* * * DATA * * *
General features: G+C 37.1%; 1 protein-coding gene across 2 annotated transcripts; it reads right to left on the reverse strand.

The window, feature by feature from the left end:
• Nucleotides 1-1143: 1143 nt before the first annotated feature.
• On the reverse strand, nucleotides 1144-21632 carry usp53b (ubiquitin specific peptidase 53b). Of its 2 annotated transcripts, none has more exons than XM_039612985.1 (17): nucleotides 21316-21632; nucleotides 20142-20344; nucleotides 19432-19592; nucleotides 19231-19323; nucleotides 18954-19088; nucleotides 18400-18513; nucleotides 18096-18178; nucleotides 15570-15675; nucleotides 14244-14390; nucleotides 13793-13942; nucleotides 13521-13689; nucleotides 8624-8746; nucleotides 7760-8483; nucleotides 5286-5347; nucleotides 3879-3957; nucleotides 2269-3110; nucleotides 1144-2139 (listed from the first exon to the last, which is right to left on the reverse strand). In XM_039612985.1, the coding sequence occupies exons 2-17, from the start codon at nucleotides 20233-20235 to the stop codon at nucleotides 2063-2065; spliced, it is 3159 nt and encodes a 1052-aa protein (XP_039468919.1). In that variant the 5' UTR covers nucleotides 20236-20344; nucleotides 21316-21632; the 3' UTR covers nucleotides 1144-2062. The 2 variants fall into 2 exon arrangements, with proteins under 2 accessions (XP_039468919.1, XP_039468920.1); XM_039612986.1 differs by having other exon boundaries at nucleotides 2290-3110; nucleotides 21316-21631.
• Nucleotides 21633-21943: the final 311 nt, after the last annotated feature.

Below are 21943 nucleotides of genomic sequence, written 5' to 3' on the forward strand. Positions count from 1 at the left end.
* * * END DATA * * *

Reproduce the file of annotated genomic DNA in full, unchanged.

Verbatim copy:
General features: G+C 37.1%; 1 protein-coding gene across 2 annotated transcripts; it reads right to left on the reverse strand.

The window, feature by feature from the left end:
• Nucleotides 1-1143: 1143 nt before the first annotated feature.
• On the reverse strand, nucleotides 1144-21632 carry usp53b (ubiquitin specific peptidase 53b). Of its 2 annotated transcripts, none has more exons than XM_039612985.1 (17): nucleotides 21316-21632; nucleotides 20142-20344; nucleotides 19432-19592; nucleotides 19231-19323; nucleotides 18954-19088; nucleotides 18400-18513; nucleotides 18096-18178; nucleotides 15570-15675; nucleotides 14244-14390; nucleotides 13793-13942; nucleotides 13521-13689; nucleotides 8624-8746; nucleotides 7760-8483; nucleotides 5286-5347; nucleotides 3879-3957; nucleotides 2269-3110; nucleotides 1144-2139 (listed from the first exon to the last, which is right to left on the reverse strand). In XM_039612985.1, the coding sequence occupies exons 2-17, from the start codon at nucleotides 20233-20235 to the stop codon at nucleotides 2063-2065; spliced, it is 3159 nt and encodes a 1052-aa protein (XP_039468919.1). In that variant the 5' UTR covers nucleotides 20236-20344; nucleotides 21316-21632; the 3' UTR covers nucleotides 1144-2062. The 2 variants fall into 2 exon arrangements, with proteins under 2 accessions (XP_039468919.1, XP_039468920.1); XM_039612986.1 differs by having other exon boundaries at nucleotides 2290-3110; nucleotides 21316-21631.
• Nucleotides 21633-21943: the final 311 nt, after the last annotated feature.

Below are 21943 nucleotides of genomic sequence, written 5' to 3' on the forward strand. Positions count from 1 at the left end.